The value and purpose of a Media Production degree from the perspective of mid-career graduates
Conference: Media Education Summit
Dates: 31 March-1 April 2021Abstract:
“When I look back…”: The value and purpose of a Media Production degree from the perspective of mid-career graduates
The value and purpose of studying media at Higher Education in the UK has been as much contested as the place of Media Studies within the school curriculum. Over the years, media degrees have been popularly denigrated as both ‘lightweight’ and ‘poison in the jobs market’. The latter claim plays into wider public uncertainty about the purpose of Higher Education per se, as the debate has become increasingly dominated by the notion of ‘employability’, often defined in the narrowest of terms. Graduate earnings within five years has now become the primary quality indicator of a degree. Yet this has not always been the case. Nor is it necessarily a view widely held by graduates.
In this paper we explore on the value and purpose of a media degree by purposefully shifting the focus from the discourse of policy, to the discourse of graduates. We report on a research project in which we set out to examine the perspective of media graduates from the vantage point of post-University employment and the world of work: specifically, those now in mid-career. To do so, we identified a single cohort of Media Production graduates who, at the time of our study, were more than two decades into their working lives: the ‘Class of ‘95’. Within the timeframe of the project (2017/18), we were able identify the current whereabouts of approximately half of the 79 graduates of that year, and go on to secure interviews with over one-third of them – a sample of 28 former students.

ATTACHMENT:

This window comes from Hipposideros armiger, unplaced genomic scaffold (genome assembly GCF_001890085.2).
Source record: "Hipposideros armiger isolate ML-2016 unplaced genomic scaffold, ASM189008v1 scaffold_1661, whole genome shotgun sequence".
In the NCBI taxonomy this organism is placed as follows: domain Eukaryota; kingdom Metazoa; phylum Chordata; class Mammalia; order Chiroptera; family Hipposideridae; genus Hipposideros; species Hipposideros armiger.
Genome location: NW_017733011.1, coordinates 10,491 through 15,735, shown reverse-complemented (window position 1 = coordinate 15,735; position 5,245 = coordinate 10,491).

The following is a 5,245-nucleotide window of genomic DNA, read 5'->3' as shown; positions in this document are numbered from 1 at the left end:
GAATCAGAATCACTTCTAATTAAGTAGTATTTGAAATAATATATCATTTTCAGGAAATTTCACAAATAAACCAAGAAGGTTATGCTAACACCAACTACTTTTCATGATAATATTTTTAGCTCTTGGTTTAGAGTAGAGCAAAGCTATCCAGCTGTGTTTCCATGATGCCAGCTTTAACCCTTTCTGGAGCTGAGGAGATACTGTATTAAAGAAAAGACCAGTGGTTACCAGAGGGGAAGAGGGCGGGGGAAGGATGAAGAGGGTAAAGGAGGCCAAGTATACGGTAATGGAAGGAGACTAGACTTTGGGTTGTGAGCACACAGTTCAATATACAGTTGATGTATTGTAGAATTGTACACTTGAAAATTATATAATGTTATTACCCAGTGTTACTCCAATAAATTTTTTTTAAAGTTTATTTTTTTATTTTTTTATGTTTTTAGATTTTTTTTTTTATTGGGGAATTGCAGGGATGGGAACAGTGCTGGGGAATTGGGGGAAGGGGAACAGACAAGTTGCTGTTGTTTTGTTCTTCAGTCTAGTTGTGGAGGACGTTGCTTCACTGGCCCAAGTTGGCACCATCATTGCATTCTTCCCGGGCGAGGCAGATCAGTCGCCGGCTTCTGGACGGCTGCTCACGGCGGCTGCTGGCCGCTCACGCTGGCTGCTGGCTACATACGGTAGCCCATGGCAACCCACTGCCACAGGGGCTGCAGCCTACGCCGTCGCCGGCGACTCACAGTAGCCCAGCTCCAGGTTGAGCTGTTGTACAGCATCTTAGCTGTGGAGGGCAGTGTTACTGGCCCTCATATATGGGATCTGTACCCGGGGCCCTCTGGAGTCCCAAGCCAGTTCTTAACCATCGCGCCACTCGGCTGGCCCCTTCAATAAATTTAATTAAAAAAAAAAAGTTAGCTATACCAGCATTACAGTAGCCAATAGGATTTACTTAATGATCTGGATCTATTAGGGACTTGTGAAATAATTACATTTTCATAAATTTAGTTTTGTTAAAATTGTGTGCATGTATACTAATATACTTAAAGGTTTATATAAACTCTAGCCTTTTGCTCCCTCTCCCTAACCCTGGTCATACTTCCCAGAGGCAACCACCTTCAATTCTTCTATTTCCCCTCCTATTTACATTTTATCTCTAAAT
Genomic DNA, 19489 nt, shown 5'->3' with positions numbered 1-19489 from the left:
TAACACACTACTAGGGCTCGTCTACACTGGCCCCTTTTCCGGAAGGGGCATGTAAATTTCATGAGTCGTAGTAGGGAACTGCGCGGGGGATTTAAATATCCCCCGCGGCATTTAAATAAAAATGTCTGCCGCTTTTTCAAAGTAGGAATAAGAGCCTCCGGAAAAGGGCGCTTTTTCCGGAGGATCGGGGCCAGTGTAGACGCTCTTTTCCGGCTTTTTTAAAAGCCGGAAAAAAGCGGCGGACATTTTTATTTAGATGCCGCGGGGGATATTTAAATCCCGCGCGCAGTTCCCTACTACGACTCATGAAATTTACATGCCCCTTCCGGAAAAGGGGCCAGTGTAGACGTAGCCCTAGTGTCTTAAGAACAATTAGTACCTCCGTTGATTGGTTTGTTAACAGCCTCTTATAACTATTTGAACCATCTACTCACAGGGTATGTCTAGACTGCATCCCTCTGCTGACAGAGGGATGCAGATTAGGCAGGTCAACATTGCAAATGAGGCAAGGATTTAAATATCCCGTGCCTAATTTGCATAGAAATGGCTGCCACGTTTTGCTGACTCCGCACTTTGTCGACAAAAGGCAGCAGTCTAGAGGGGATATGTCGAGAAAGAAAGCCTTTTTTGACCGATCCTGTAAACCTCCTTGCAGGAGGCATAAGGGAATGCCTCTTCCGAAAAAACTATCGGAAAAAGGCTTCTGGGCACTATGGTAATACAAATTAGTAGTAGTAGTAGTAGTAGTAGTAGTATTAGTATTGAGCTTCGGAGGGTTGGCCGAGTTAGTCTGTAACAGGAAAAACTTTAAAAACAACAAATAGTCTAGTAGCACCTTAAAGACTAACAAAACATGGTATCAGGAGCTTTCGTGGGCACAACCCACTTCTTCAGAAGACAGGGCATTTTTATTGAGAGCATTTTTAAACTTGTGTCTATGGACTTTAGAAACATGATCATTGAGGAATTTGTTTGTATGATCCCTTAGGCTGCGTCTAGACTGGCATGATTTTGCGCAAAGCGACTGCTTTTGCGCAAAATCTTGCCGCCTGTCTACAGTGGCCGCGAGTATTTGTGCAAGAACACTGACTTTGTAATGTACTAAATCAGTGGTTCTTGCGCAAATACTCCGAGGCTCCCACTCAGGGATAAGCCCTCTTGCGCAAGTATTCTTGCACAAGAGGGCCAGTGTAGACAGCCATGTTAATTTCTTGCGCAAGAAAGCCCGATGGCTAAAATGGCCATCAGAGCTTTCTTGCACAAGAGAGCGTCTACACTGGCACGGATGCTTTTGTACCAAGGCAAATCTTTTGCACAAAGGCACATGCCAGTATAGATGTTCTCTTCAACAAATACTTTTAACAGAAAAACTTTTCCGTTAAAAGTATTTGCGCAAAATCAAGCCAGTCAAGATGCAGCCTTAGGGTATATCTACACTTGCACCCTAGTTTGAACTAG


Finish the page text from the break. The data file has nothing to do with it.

We wanted to know: How did these graduates understand the purpose - and to what did they attribute the value - of their undergraduate education, with the benefit of hindsight more than two decades into their working lives? And what, if any, are the implications of this perspective for those of us who design and deliver these programmes? The themes that have emerged coalesce around five broad areas: the integrated nature of the university experience; the value of ‘practical’ approaches to teaching and learning; the importance attributed to relationships with others; the place of autonomy and initiative-taking; and the role of work experience in industry-orientated education. We conclude by discussing some of the implication of our findings for both policy and for the design and delivery of such degree programmes.